Scalping was practiced by some Native Americans before contact with Europeans. The French recorded its appearance among the Hurons in the sixteenth century. Eastern tribes such as the Creeks and Cherokees were known to have incorporated scalping into their activities, but it appears to have been most common among the Plains Indians. For all Native Americans who practiced scalping, it was important for purposes of symbolism and retribution. Taking the hair of one who had murdered a member of the family or tribe was a symbolic way of replacing the lost. The lock of hair also symbolized victory over an enemy and often was used as a decoration in celebrations. A form of mutilation itself, scalping naturally became part of a wider range of practices by some tribes that ranged from simply cutting the skin of dead enemies to castration.
Among the Cherokees, before their removal to the Indian Territory, scalping was practiced for one of two reasons. First, scalping occurred as a means of exacting revenge for the killing of Cherokees by other Native Americans. It was done with a precise sense of justice. Cherokees took only enough lives and scalps to account for the number of slain Cherokees. In this way, a general war between neighboring tribes was avoided. Second, scalping occurred at the instigation of Europeans. During the French and Indian War, the British offered scalp bounties to the Cherokees, encouraging them to attack tribes allied with the French. Many young Cherokee men were so impressed by the lure of payment that they began to collect the scalps of any tribe that was available, even friendly peoples such as the Chickasaw. This not only threatened a war with the Chickasaw but represented a threat to the social values of the Cherokee Nation. A Cherokee leader named Little Carpenter, unable to punish the scalp-takers, finally asked the British to rescind their offer of scalp bounties.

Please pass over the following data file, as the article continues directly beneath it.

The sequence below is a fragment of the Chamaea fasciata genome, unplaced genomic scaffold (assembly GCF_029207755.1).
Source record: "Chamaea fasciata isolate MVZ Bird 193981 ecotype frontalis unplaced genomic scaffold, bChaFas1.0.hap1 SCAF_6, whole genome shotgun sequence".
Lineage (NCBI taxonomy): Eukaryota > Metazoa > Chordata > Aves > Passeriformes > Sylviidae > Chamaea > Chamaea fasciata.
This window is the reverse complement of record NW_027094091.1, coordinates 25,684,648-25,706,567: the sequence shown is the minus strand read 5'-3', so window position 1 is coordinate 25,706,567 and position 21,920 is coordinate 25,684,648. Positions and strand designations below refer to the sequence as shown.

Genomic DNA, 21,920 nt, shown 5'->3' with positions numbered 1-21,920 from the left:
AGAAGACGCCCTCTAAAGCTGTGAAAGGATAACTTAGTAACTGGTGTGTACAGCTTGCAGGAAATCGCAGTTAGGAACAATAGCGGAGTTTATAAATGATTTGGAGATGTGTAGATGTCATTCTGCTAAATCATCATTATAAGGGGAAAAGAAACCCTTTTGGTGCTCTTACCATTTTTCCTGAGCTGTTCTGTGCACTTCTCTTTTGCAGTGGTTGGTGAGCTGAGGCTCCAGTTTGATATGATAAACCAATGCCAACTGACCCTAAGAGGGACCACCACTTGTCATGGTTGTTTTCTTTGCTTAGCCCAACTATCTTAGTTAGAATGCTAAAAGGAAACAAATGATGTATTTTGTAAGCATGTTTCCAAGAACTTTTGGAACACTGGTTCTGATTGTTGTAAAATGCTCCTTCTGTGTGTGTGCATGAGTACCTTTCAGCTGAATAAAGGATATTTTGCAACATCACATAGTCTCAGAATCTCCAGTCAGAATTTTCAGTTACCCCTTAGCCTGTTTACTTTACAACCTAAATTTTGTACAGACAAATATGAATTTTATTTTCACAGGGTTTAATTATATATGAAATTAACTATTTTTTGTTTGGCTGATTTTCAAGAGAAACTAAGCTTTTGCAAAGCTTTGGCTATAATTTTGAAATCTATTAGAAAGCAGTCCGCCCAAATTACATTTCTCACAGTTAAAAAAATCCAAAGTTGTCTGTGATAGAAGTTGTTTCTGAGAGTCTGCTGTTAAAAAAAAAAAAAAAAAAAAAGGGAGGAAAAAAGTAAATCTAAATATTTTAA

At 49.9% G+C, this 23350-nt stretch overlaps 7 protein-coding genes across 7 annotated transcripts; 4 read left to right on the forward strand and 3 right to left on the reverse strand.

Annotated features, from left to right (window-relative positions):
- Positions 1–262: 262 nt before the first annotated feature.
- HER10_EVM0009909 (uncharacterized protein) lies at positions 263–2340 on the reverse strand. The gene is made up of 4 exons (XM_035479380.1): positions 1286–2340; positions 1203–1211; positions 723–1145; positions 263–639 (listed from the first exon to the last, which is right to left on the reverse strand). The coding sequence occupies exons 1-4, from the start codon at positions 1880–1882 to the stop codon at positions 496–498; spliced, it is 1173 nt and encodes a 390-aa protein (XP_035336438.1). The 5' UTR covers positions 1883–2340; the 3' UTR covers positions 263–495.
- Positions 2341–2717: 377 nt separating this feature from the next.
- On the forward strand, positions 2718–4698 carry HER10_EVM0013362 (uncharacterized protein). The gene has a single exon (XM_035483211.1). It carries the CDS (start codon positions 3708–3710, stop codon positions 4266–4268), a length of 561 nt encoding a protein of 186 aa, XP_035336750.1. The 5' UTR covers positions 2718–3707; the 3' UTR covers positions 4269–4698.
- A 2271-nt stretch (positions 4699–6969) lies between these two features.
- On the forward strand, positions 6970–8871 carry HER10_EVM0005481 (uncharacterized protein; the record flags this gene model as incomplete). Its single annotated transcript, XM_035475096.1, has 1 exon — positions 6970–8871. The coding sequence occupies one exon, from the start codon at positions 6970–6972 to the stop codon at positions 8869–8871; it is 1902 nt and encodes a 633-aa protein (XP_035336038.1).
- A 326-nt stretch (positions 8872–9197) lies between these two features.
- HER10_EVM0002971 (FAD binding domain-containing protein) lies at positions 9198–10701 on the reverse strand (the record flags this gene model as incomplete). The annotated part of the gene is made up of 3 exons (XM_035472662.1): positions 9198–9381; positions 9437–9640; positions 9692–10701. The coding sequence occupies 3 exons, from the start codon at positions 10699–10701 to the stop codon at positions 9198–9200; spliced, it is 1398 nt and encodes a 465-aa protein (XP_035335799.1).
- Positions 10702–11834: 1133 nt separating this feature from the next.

The episode at Pea Ridge obviously did not fall into the first category, scalping and mutilation as a form of revenge. Pea Ridge was the first major engagement between the Confederate Cherokees and the Union army, and there could have been no question of retaliation for a previous wrong. The episode at Pea Ridge does, however, fall directly into the second category. From the Cherokee perspective, the Civil War was a conflict between outsiders, and many of the Cherokees found themselves drawn into it only reluctantly. In the case of Pea Ridge, the two Cherokee regiments were nearly like mercenary troops coerced by politics and money into leaving the Indian Territory and fighting alongside Confederate troops for the defense of Arkansas. Those few Cherokees who took up the scalping knife were not paid bounties, but their role in Confederate service was analogous to their role as British allies a few generations earlier. John Bull and Johnny Reb both created a political-military situation that encouraged a few individuals to abuse a time-honored ritual of Cherokee culture.
Earl J. Hess, a professor at Lincoln Memorial University in Harrogate, Tennessee, is the co-author of a guide to the battlefields of Wilson’s Creek, Mo.; Pea Ridge, Ark.; and Prairie Grove, Ark. soon to be published by the University of Nebraska Press. He has written many books on the Civil War; a list is available at www.love-and-learning.info.